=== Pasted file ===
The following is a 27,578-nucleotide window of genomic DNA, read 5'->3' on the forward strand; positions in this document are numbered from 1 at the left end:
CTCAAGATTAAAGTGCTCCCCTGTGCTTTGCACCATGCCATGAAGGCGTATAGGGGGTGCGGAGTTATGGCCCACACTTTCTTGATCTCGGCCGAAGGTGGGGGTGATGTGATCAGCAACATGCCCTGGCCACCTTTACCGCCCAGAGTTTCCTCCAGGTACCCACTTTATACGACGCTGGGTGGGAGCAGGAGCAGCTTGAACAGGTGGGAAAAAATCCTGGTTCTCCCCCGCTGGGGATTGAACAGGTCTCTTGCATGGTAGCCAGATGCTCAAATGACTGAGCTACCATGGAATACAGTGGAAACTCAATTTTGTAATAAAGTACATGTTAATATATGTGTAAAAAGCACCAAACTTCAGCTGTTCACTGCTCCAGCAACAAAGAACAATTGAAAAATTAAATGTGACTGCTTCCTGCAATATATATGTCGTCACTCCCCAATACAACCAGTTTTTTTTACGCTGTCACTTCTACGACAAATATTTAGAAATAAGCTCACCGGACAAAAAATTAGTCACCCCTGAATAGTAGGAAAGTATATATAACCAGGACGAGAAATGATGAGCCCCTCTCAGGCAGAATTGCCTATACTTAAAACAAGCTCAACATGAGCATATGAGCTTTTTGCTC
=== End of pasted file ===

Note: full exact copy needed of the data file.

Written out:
The following is a 27,578-nucleotide window of genomic DNA, read 5'->3' on the forward strand; positions in this document are numbered from 1 at the left end:
CTCAAGATTAAAGTGCTCCCCTGTGCTTTGCACCATGCCATGAAGGCGTATAGGGGGTGCGGAGTTATGGCCCACACTTTCTTGATCTCGGCCGAAGGTGGGGGTGATGTGATCAGCAACATGCCCTGGCCACCTTTACCGCCCAGAGTTTCCTCCAGGTACCCACTTTATACGACGCTGGGTGGGAGCAGGAGCAGCTTGAACAGGTGGGAAAAAATCCTGGTTCTCCCCCGCTGGGGATTGAACAGGTCTCTTGCATGGTAGCCAGATGCTCAAATGACTGAGCTACCATGGAATACAGTGGAAACTCAATTTTGTAATAAAGTACATGTTAATATATGTGTAAAAAGCACCAAACTTCAGCTGTTCACTGCTCCAGCAACAAAGAACAATTGAAAAATTAAATGTGACTGCTTCCTGCAATATATATGTCGTCACTCCCCAATACAACCAGTTTTTTTTACGCTGTCACTTCTACGACAAATATTTAGAAATAAGCTCACCGGACAAAAAATTAGTCACCCCTGAATAGTAGGAAAGTATATATAACCAGGACGAGAAATGATGAGCCCCTCTCAGGCAGAATTGCCTATACTTAAAACAAGCTCAACATGAGCATATGAGCTTTTTGCTC